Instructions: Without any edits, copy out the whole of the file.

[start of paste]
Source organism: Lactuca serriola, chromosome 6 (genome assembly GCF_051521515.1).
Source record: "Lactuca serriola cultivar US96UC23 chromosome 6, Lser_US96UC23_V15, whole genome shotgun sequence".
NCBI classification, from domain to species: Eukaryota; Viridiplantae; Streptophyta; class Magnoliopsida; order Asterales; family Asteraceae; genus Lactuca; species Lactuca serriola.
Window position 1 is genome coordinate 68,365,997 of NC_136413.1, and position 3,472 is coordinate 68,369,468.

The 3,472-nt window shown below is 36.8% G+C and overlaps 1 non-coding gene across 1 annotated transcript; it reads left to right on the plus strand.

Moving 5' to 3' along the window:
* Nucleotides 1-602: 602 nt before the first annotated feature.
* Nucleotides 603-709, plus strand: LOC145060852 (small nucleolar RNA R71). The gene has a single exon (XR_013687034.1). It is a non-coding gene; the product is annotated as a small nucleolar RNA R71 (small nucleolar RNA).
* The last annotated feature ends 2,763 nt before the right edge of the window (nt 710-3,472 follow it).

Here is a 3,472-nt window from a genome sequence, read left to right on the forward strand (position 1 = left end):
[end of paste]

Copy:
Source organism: Lactuca serriola, chromosome 6 (genome assembly GCF_051521515.1).
Source record: "Lactuca serriola cultivar US96UC23 chromosome 6, Lser_US96UC23_V15, whole genome shotgun sequence".
NCBI classification, from domain to species: Eukaryota; Viridiplantae; Streptophyta; class Magnoliopsida; order Asterales; family Asteraceae; genus Lactuca; species Lactuca serriola.
Window position 1 is genome coordinate 68,365,997 of NC_136413.1, and position 3,472 is coordinate 68,369,468.

The 3,472-nt window shown below is 36.8% G+C and overlaps 1 non-coding gene across 1 annotated transcript; it reads left to right on the plus strand.

Moving 5' to 3' along the window:
* Nucleotides 1-602: 602 nt before the first annotated feature.
* Nucleotides 603-709, plus strand: LOC145060852 (small nucleolar RNA R71). The gene has a single exon (XR_013687034.1). It is a non-coding gene; the product is annotated as a small nucleolar RNA R71 (small nucleolar RNA).
* The last annotated feature ends 2,763 nt before the right edge of the window (nt 710-3,472 follow it).

Here is a 3,472-nt window from a genome sequence, read left to right on the forward strand (position 1 = left end):